Veteran IT journalist Guy Wright advises not to buy any more computer than you need. Wright was a prominent Commodore journalist, so he’s been thinking this way for literally decades. I grew up reading the magazines he edited in the 1980s and 1990s–yes, really–so it’s not surprising that I would agree with him.
I saw a couple of points worth clarifying.
Continue reading Buy as much computer as you need
I found this oldie but goodie Lifehacker article: When two computers are cheaper than one. It advocates buying a cheap laptop and building a desktop PC to meet your computing needs.
I think it makes a lot of sense. A few weeks ago, a coworker asked me what the most I would be willing to pay for a laptop. I hesitated, thought for a while, and said you might be able to convince me to spend $600. “Wow,” he said. “I’m considering a $3,500 laptop.”
I wouldn’t. Continue reading Don’t buy a “desktop replacement” laptop
In my day, I did plenty of hardware maintenance in the field. In fact, the only time one of my bosses ever saw me working, I was swapping out failed memory in a server.
“How’d you know it needed to be done?” he asked.
“It told me.” That’s why I always loved HP Proliant servers. My boss looked confused at my answer but didn’t ask me to elaborate.
But not all of my field maintenance always went quite so smoothly. Continue reading The wrong way to reboot a server
Don’t you feel like trying something new
Don’t you feel like breaking out
Or breaking us in two
You don’t do the things that I do
You want to do things I can’t do
Always something breaking us in two –Joe Jackson
After years of buying up companies, HP is splitting up. While that’s probably more prudent that exiting the desktop PC business, which is another idea they flirted with in the past, it’s anyone’s guess how this is going to work out.
But it’s what all the cool kids are doing, so it’s what the investors want, and that means HP is going to do it. Continue reading HP splits in two.
Last month, Rapid7’s Trey Ford appealed to security professionals:
You have an opportunity to be an ambassador. When you see XP out there, have an adult conversation, educate in terms that others will appreciate. Your actions and words reflect on the entire community.
As the family CIO/CSO – look for the smart investment. There are options that will make your life easier. A small investment is a lot easier to stomach than compromised shopping/banking/credit card credentials (or identity theft.)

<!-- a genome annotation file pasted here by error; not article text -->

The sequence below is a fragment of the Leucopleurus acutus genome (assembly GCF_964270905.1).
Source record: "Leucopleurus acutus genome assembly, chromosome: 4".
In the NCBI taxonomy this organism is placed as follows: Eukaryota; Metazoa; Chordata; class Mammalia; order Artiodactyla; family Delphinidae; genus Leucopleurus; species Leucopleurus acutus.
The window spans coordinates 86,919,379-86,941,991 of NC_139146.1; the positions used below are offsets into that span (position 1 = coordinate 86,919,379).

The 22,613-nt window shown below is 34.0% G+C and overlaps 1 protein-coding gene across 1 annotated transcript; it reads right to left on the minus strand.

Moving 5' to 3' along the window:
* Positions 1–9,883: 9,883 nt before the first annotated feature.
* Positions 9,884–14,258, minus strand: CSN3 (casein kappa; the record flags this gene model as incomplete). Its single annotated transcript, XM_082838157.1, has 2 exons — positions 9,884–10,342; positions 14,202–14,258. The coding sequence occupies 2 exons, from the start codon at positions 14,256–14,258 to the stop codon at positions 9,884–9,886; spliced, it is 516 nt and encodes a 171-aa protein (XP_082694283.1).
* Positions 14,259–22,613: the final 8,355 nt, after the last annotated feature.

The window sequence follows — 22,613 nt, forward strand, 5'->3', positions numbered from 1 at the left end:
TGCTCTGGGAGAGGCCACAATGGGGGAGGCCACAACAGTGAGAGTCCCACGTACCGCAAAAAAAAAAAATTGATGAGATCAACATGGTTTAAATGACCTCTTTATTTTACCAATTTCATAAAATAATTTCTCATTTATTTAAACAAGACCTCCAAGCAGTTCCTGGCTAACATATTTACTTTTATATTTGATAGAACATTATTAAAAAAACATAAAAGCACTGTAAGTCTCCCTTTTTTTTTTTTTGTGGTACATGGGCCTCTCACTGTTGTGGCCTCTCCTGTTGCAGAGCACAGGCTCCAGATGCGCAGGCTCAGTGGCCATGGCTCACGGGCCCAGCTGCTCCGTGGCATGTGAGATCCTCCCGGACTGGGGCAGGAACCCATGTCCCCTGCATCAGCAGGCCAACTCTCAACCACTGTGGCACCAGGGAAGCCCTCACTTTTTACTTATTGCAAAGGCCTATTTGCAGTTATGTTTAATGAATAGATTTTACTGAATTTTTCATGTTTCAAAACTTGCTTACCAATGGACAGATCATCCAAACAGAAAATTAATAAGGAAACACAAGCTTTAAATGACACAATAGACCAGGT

Continue reading What I did for Mother’s Day
In the midst of Microsoft reminding everyone that Windows XP’s doomsday is less than a month away, Apple quietly announced that Mac OS 10.6’s doomsday was sometime last year, and no more security updates would be forthcoming for Snow Leopard.
That led to this piece about why anyone would still want to run Snow Leopard. Well, there are reasons for it–and for that matter, there are reasons why they would want/need to step back to 10.5 (Leopard). I don’t disagree with that part at all, but I do disagree with the point at the end, where he says that if you want a computer that lasts a long time, you have to buy a Mac.
Let me remind you that Microsoft is sending out reminders to people that it’s time to migrate off an operating system that hasn’t been generally available on new consumer PCs since 2007. Continue reading Macs aren’t the only computers that last forever
Articles like Top 10 collectibles for value, from the Post-Dispatch this week, frequently make me nervous, mostly because of statements like this one:
[D]id you know that computer parts can bring home cash, too?
Statements like that tend to get people’s hopes up way too high. I find the timing interesting though, seeing as a TRS-80 Model 1 sold at a St. Louis estate sale this past weekend. The estate seller’s reaction? “Normally you can’t give that stuff away.”
Continue reading The Post-Dispatch may be giving the wrong idea about the dollar value of vintage computers
Lifehacker posted a controversial computer manufacturer ranking this week. I’m not sure how you can rank anything with Apple, HP, and Dell in it and not be controversial–someone’s going to be offended that their favorite isn’t at the top and their least favorite isn’t dead last–and while I agree with it more than I disagree with it, there are at least three problems with it.
So, let’s go. Continue reading The problem with Lifehacker’s computer manufacturer ranking
A friend asked me a favor in church one Sunday: He had a computer he wanted to clean off so he could donate it, but since it had financial data on it, he wanted to make sure it was cleaned up securely. I recommended Darik’s Boot and Nuke, which I’ve recommended before, but he wasn’t able to get it working for whatever reason. So he asked if I would clean it if he dropped it off. I agreed.
Rather than burn a DBAN disc, I just took the hard drive out and put it in a Linux box and wiped it with that. It was easier than trying to find a blank CD.
Continue reading Cleaning a hard drive with Linux
After talking with another former classmate/newsroom-mate, I wanted to bring out the highlight from yesterday. I’m not saying this would have saved Brian, but it was life-changing for me, and I’d say there’s probably a 10% chance it can be life-changing for you, too. If you’re one of the 90%, it’s more likely to be merely helpful.
The problem is the word “should.” And while I generally think striking words from the English language is a bad idea because language control is thought control, this is one instance where I don’t think thought control is a bad thing. “Should” is a club that we use to beat ourselves up with far too often. Continue reading Forget the word “should.”